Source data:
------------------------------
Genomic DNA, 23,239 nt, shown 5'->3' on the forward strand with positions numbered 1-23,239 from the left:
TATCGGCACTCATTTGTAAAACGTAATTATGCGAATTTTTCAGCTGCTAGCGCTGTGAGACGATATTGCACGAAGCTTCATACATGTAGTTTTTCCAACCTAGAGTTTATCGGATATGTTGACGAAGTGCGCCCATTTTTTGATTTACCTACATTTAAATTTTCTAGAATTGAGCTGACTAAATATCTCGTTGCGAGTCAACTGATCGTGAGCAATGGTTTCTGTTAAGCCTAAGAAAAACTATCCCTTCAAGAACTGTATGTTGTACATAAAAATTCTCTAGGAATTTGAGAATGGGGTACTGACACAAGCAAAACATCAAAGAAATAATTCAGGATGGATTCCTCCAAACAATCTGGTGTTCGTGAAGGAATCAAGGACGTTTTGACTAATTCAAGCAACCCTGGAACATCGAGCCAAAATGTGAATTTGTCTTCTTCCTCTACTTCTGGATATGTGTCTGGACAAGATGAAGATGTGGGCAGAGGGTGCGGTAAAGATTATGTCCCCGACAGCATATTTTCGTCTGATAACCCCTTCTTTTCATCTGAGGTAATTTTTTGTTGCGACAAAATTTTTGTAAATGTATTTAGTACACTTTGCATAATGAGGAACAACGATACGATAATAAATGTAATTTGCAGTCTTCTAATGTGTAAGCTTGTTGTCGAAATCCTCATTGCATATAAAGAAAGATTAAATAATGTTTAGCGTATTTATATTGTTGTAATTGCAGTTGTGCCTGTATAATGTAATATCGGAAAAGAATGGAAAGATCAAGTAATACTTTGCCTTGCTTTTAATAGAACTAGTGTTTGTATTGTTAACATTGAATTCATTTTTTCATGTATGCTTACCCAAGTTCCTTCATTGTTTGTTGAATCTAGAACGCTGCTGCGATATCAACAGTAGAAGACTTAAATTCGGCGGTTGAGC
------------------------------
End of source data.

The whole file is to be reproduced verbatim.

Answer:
Genomic DNA, 23,239 nt, shown 5'->3' on the forward strand with positions numbered 1-23,239 from the left:
TATCGGCACTCATTTGTAAAACGTAATTATGCGAATTTTTCAGCTGCTAGCGCTGTGAGACGATATTGCACGAAGCTTCATACATGTAGTTTTTCCAACCTAGAGTTTATCGGATATGTTGACGAAGTGCGCCCATTTTTTGATTTACCTACATTTAAATTTTCTAGAATTGAGCTGACTAAATATCTCGTTGCGAGTCAACTGATCGTGAGCAATGGTTTCTGTTAAGCCTAAGAAAAACTATCCCTTCAAGAACTGTATGTTGTACATAAAAATTCTCTAGGAATTTGAGAATGGGGTACTGACACAAGCAAAACATCAAAGAAATAATTCAGGATGGATTCCTCCAAACAATCTGGTGTTCGTGAAGGAATCAAGGACGTTTTGACTAATTCAAGCAACCCTGGAACATCGAGCCAAAATGTGAATTTGTCTTCTTCCTCTACTTCTGGATATGTGTCTGGACAAGATGAAGATGTGGGCAGAGGGTGCGGTAAAGATTATGTCCCCGACAGCATATTTTCGTCTGATAACCCCTTCTTTTCATCTGAGGTAATTTTTTGTTGCGACAAAATTTTTGTAAATGTATTTAGTACACTTTGCATAATGAGGAACAACGATACGATAATAAATGTAATTTGCAGTCTTCTAATGTGTAAGCTTGTTGTCGAAATCCTCATTGCATATAAAGAAAGATTAAATAATGTTTAGCGTATTTATATTGTTGTAATTGCAGTTGTGCCTGTATAATGTAATATCGGAAAAGAATGGAAAGATCAAGTAATACTTTGCCTTGCTTTTAATAGAACTAGTGTTTGTATTGTTAACATTGAATTCATTTTTTCATGTATGCTTACCCAAGTTCCTTCATTGTTTGTTGAATCTAGAACGCTGCTGCGATATCAACAGTAGAAGACTTAAATTCGGCGGTTGAGC